This is the first collection of essays to focus exclusively on the contribution of American women to the writing of autobiography. The Authors trace traditions of women's life-writing through three and a half centuries, from the narratives of Puritan women to contemporary multicultural literature. Contributors to the volume are major scholars in their fields: Sidonie Smith, Catharine Stimpson, Ann Gordon, Mary Mason, Nancy Walker, Kathleen Sands, Arlyn Diamond, and others whose essays all appear here for the first time.
Reflecting recent theoretical approaches to autobiography, these essays draw upon work in literature, history, American studies, and religion, and treat both canonical writers of autobiography--Harriet Jacobs, Elizabeth Cady Stanton, Gertrude Stein, Mary McCarthy, Maxine Hong Kingston, and others--as well as lesser known and unknown writers. Through these lives we glimpse the wider worlds of which they were a part, including the abolition and suffrage movements, western frontier life, and the struggle for civil rights in the twentieth century.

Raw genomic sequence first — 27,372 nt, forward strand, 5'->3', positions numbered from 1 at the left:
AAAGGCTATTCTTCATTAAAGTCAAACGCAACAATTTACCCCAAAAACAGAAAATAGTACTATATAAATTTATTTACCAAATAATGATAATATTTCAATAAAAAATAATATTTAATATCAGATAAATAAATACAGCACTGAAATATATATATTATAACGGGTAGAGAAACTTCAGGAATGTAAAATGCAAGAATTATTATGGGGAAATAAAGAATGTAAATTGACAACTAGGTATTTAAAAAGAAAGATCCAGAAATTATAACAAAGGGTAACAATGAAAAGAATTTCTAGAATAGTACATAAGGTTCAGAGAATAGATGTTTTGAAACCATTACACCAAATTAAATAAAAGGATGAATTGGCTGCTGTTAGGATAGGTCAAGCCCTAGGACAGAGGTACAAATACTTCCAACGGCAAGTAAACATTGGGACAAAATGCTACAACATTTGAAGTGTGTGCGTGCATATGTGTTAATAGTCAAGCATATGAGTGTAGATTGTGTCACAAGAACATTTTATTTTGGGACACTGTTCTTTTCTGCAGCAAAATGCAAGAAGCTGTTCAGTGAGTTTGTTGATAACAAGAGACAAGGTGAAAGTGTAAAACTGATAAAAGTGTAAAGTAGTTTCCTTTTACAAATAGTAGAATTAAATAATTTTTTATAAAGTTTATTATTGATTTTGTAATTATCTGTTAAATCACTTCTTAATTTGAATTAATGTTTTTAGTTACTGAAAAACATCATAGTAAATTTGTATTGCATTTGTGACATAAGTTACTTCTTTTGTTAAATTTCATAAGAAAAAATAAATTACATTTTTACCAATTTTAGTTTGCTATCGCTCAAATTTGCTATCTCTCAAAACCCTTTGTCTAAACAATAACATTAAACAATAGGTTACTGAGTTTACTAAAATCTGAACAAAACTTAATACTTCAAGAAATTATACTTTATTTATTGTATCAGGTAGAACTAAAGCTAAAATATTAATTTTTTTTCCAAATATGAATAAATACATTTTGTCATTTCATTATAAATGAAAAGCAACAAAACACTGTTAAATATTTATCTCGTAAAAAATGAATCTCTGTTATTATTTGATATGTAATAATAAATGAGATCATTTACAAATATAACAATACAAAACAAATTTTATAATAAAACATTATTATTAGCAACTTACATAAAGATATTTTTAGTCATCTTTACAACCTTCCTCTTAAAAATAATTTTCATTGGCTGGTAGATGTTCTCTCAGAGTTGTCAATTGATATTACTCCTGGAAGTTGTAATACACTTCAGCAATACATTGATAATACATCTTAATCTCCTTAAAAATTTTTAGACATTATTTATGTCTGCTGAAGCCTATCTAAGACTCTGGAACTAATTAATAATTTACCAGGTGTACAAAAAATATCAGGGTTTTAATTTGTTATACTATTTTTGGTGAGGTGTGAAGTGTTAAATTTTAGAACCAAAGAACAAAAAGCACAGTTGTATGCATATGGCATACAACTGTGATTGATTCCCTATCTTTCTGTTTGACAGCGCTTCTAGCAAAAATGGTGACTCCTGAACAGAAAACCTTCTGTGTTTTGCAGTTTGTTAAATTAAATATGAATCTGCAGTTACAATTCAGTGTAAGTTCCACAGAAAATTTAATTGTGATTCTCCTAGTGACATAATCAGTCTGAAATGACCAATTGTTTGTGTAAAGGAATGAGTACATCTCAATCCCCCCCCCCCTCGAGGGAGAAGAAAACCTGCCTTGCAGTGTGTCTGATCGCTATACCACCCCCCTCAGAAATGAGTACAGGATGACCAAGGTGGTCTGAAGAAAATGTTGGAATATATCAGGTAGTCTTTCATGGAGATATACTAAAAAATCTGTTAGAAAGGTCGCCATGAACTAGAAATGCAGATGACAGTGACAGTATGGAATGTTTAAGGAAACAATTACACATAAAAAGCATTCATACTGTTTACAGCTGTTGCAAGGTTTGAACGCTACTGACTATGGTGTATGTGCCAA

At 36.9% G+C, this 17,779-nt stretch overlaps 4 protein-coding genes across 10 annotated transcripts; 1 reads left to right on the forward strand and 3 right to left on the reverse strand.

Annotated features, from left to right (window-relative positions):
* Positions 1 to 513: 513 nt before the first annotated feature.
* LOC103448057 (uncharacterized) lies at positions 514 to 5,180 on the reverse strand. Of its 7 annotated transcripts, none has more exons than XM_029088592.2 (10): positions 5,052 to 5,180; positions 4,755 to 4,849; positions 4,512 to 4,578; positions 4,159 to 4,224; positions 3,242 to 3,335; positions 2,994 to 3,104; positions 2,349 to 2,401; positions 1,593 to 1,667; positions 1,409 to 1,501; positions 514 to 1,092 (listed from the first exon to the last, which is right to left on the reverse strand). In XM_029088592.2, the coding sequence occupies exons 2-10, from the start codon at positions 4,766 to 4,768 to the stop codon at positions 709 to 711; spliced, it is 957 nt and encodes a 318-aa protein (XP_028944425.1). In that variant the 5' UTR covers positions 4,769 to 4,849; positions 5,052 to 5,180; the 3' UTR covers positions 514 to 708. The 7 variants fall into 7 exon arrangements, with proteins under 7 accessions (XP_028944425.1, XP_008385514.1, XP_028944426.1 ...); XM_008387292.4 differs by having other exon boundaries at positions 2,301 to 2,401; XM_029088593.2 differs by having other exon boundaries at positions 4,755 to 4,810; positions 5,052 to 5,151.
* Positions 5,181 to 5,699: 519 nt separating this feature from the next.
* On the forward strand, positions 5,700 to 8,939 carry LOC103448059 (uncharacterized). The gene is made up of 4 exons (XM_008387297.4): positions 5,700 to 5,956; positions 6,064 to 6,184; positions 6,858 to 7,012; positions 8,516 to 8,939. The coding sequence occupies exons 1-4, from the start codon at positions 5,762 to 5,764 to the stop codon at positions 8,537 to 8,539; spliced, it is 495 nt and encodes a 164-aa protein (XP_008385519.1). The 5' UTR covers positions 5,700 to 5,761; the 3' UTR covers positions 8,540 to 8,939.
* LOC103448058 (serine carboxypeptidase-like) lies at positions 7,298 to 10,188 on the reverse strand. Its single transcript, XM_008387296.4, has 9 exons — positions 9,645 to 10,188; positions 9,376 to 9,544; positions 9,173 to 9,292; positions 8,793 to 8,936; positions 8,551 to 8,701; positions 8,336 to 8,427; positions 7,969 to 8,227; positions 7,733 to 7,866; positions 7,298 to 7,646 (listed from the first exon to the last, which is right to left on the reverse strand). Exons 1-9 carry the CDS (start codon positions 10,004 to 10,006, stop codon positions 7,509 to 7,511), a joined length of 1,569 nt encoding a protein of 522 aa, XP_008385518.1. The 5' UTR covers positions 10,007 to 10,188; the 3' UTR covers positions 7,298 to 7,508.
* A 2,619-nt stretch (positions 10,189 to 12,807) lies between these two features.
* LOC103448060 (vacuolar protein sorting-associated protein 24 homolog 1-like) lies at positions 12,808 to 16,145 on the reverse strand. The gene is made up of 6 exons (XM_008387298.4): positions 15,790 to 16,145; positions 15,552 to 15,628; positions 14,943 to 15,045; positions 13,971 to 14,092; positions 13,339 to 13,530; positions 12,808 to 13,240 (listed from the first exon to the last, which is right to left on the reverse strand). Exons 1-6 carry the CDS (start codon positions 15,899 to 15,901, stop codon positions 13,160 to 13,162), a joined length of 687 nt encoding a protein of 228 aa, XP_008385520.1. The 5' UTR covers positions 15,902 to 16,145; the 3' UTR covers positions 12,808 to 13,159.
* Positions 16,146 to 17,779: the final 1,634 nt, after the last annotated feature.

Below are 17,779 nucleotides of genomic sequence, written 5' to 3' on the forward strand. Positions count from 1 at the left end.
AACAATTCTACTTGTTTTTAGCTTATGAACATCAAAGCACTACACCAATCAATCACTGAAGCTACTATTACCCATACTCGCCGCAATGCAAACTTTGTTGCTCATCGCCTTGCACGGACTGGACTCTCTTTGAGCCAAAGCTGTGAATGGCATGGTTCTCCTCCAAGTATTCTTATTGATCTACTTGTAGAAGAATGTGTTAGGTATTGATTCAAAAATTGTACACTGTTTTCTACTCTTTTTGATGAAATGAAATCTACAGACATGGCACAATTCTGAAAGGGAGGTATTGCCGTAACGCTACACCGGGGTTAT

In her introduction, Margo Culley traces the dominant tradition of American women's autobiography back to the Puritan practice of "reading the self." Writing as women and expecting to be judged as such, authors from all periods exhibit ambivalence about the first person singular, yet give themselves "permission" to write in the hope that their stories will be useful to others, particularly other women. Such purpose allows these writers to indulge all the pleasures of autobiography--pleasures of language and imagination, of narrative, of reminiscence, and even egotism.
Together these essays explore gender and genre as culturally inscribed, the construction of self within language systems, the nature of female subjectivity, and the shaping forces of memory and narrative as writers engage in the making of meaning and the making of history. Grounded in the multicultural reality that is America, these essays celebrate women's lives, women's autobiographical writing (including criticism), and the fea(s)ts of reading women's writing.